A court in South Africa has ruled that the killer of anti-apartheid hero Chris Hani should be freed on parole after more than 22 years in prison.
Hani's widow, Limpho condemned the white judge's decision to free Janusz Walus as racist.
Walus' lawyers argued he should be freed in the spirit of reconciliation.
He was convicted in October 1993 and was serving a life sentence for the murder which threatened to derail South Africa's transition to democracy.
"It's very sad for South Africa. It's a very sad day. I am not upset, but I am highly irritated that this white woman can tell me how to feel," Ms Hani told the BBC's Milton Nkosi.
"She comes with a white superiority complex to tell me I should forgive, I should move on. It is not her husband that was murdered."
The government had previously refused to grant Walus parole as he was said to have shown no remorse.
Judge Janse van Nieuwenhuizen, at the High Court in the capital, Pretoria, ruled that Walus should be freed in two weeks' time, and a parole board should set the conditions for his release.
The justice ministry said it would study the judgement, before deciding whether to appeal.
The South African Communist Party (SACP), which Hani led at the time of his death, also reacted with disappointment.
South Africa's Truth and Reconciliation Commission, formed after minority rule ended in April 1994, refused to give Walus amnesty.
Hani was shot dead by Walus while picking up the morning newspapers from his driveway at his home in Boksburg, east of Johannesburg.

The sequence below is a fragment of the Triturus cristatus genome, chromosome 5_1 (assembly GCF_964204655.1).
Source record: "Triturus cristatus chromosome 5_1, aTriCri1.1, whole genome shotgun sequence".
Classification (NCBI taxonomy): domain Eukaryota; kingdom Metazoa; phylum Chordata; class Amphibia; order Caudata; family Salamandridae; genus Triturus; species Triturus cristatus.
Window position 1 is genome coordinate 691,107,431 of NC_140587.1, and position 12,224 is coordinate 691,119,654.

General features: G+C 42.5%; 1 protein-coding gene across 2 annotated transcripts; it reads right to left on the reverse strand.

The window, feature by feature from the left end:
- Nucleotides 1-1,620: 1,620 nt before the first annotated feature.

Regarded as the most popular politician in South Africa after Nelson Mandela, he was also head of the military wing of the African National Congress (ANC), the former liberation movement which is now in power.
Analysis: Farouk Chothia, BBC News
The murder of Hani backfired on South Africa's white supremacists. They hoped that the killing of a politician who was idolised by most black people but hated by many of their white counterparts would escalate conflict in South Africa, and open the way for them to seize power in the ensuing chaos.
But the opposite happened, as it galvanised Mr Mandela to press South Africa's then-President FW de Klerk to set a date for the first democratic election to end centuries of racial oppression.
Mr De Klerk agreed, and power ebbed away from him with Mr Mandela becoming South Africa's first black president just over a year later.
Walus, who killed Mr Hani by shooting him at point-blank range in the chin, behind the ear and in the chest, is alive only because Mr Mandela's ANC abolished the death penalty, believing that it should not do what the former regime had done - execute its enemies.
Walus, 63, was involved in far-right politics, and opposed moves to end apartheid, which legalised discrimination against black people.
The decision to free him was a "great disappointment", but not surprising because the judge "kept asking questions which suggested that she will make an order such as the one she made", said SACP spokesman Alex Mashilo, the local Eyewitness News reports.
Walus had been sentenced to death, but this was commuted to life after South Africa abolished the death penalty at the end of minority rule.
His co-conspirator in the murder, Clive Derby-Lewis, was released on parole in June 2015.
Derby-Lewis, 79, had given Walus the gun used to kill Hani.